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A trip to Cape Leeuwin Lighthouse

Cape Leeuwin Lighthouse is mainland Australia’s tallest.
Cape Leeuwin Lighthouse is mainland Australia’s tallest. Shirley Sinclair

THE beacon that repels ships from the treacherous coastline is drawing us closer like a magnet.

On foot, we head up the road from the car park, past the three pyramid-roofed cottages, to the old ground-floor door ... and look up, as thousands upon thousands before us have done.

As we take in the surrounds of this quaint lighthouse precinct, Africa is 8000km away to the west on one side and Antarctica is 4000km to our south.

Cape Leeuwin Lighthouse – mainland Australia’s tallest – stands steadfast on the extreme south-west tip of Western Australia.

Part of the Augusta-Margaret River region, the Cape is notorious among the sea-going fraternity as one of the most dangerous coastlines in the world, with treacherous granite reefs and rocks, unpredictable weather and massive swell as the point where the Indian and Southern oceans meet.

But the area is also one of the most important and busiest shipping lanes in the world.

In the days when most Australian-bound ships travelled via the Cape of Good Hope, Cape Leeuwin was usually the first Australian landfall sailors saw.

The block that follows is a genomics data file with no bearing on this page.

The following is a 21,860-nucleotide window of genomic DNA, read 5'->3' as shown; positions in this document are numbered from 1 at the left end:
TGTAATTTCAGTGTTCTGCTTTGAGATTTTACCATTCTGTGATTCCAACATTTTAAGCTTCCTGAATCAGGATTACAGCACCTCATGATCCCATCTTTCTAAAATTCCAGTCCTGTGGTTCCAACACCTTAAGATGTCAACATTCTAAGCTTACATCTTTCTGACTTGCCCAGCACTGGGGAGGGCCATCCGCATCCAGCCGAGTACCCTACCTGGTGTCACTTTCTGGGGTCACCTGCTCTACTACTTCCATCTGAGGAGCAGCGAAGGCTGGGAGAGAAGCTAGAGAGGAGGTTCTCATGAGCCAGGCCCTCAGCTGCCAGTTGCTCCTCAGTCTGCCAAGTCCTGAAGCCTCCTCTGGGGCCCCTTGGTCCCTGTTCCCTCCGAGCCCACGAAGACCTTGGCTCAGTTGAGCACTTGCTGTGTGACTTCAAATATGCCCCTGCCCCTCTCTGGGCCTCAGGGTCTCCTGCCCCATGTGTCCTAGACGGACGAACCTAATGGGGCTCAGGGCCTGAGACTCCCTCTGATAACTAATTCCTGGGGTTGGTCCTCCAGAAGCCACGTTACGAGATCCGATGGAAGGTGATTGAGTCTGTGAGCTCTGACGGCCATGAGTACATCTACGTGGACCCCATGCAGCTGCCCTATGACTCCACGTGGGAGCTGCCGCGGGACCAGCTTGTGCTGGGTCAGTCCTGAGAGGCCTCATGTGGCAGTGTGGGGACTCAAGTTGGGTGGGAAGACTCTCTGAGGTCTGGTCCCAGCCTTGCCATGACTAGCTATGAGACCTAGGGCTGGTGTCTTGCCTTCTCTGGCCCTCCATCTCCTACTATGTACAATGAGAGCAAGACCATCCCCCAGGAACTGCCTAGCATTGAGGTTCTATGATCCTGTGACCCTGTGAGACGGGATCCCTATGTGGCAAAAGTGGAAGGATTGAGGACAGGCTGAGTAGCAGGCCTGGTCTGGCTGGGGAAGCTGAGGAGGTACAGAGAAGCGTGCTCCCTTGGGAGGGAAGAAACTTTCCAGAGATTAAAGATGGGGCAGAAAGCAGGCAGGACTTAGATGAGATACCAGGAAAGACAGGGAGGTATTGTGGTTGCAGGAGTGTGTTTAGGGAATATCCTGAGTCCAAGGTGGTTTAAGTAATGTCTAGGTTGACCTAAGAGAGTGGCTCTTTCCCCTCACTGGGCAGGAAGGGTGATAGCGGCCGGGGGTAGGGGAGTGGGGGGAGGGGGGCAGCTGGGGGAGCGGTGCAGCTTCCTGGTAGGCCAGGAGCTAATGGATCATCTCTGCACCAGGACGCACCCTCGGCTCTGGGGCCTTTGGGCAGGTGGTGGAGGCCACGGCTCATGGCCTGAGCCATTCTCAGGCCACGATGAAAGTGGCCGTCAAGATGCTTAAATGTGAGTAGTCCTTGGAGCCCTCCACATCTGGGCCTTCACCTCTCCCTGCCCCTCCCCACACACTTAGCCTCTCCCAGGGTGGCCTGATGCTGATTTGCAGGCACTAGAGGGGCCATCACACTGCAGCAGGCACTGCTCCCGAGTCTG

A total of 22 shipwrecks had been recorded before the lighthouse construction began in 1895.

But like a lone, white sentinel, the lighthouse has stood tall and proud, performing its duty faithfully since 1896 by shining a light from its original lens that is the equivalent of a million candles.

The 1000-watt, 120-volt tungsten lamp flashes every 7.5 seconds with a signature warning light visible 25 nautical miles or 47km away at sea. And each year, visitors pay a small fee to climb the 176 steps with a guide to take in the view and soak up the history of the landmark.

Although proposed in 1881, the 15-year delay was the result of having to excavate to 7m to find solid bedrock for foundations, plus a rejection by the eastern states that the project should be a joint undertaking because of the benefit to all sea traffic.

The lighthouse was designed by British consultant engineer William Tregarthen Douglass.Each block was numbered with instructions on how it should be placed to form the perfect smooth cylinder inside.

The light apparatus, a 12-foot (3.6m) lantern and 920mm focal radius rotating lens, was designed and manufactured by Chance Brothers and Co, lighthouse engineers from Birmingham, England. The beacon originally was a mineral oil-wick lamp.

Three lighthouse keepers and their families lived on-site in the cottages with their unusual pitched roofs designed to withstand the high winds.

The men were rostered in shifts of four hours on, eight off, and also were responsible for putting together three-hourly weather reports from this important meteorological station, which has the longest history of weather reports in WA.

In 1982, the lighthouse switched to electricity, and it became fully automated in 1992.

The last lighthouse keeper left in 1998, and battery power is now used as a back-up if blackouts occur in the supply.